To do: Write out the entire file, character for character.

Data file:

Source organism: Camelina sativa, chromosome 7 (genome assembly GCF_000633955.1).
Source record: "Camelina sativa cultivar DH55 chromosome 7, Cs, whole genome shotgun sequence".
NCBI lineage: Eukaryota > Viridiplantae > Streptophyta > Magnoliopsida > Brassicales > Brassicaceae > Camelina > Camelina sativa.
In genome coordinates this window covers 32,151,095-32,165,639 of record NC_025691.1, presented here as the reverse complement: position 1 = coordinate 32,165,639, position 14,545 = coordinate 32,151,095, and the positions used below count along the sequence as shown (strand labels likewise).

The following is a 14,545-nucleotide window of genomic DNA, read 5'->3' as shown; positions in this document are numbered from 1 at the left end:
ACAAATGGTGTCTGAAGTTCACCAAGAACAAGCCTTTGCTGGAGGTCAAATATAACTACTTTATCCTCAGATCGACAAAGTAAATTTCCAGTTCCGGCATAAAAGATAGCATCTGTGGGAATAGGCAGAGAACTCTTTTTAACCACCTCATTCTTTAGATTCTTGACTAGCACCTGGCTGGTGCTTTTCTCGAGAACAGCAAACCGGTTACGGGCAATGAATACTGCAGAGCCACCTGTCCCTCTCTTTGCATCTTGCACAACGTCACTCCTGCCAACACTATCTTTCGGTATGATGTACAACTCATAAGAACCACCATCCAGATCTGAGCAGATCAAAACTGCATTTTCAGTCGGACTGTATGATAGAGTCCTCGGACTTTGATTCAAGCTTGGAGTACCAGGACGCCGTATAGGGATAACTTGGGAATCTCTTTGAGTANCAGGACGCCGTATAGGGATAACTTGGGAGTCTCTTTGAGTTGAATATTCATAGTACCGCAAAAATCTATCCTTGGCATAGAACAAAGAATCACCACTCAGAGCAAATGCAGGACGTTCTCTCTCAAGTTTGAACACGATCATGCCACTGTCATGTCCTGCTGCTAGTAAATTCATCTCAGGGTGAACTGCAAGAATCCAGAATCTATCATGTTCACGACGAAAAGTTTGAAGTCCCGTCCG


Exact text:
Source organism: Camelina sativa, chromosome 7 (genome assembly GCF_000633955.1).
Source record: "Camelina sativa cultivar DH55 chromosome 7, Cs, whole genome shotgun sequence".
NCBI lineage: Eukaryota > Viridiplantae > Streptophyta > Magnoliopsida > Brassicales > Brassicaceae > Camelina > Camelina sativa.
In genome coordinates this window covers 32,151,095-32,165,639 of record NC_025691.1, presented here as the reverse complement: position 1 = coordinate 32,165,639, position 14,545 = coordinate 32,151,095, and the positions used below count along the sequence as shown (strand labels likewise).

The following is a 14,545-nucleotide window of genomic DNA, read 5'->3' as shown; positions in this document are numbered from 1 at the left end:
ACAAATGGTGTCTGAAGTTCACCAAGAACAAGCCTTTGCTGGAGGTCAAATATAACTACTTTATCCTCAGATCGACAAAGTAAATTTCCAGTTCCGGCATAAAAGATAGCATCTGTGGGAATAGGCAGAGAACTCTTTTTAACCACCTCATTCTTTAGATTCTTGACTAGCACCTGGCTGGTGCTTTTCTCGAGAACAGCAAACCGGTTACGGGCAATGAATACTGCAGAGCCACCTGTCCCTCTCTTTGCATCTTGCACAACGTCACTCCTGCCAACACTATCTTTCGGTATGATGTACAACTCATAAGAACCACCATCCAGATCTGAGCAGATCAAAACTGCATTTTCAGTCGGACTGTATGATAGAGTCCTCGGACTTTGATTCAAGCTTGGAGTACCAGGACGCCGTATAGGGATAACTTGGGAATCTCTTTGAGTANCAGGACGCCGTATAGGGATAACTTGGGAGTCTCTTTGAGTTGAATATTCATAGTACCGCAAAAATCTATCCTTGGCATAGAACAAAGAATCACCACTCAGAGCAAATGCAGGACGTTCTCTCTCAAGTTTGAACACGATCATGCCACTGTCATGTCCTGCTGCTAGTAAATTCATCTCAGGGTGAACTGCAAGAATCCAGAATCTATCATGTTCACGACGAAAAGTTTGAAGTCCCGTCCG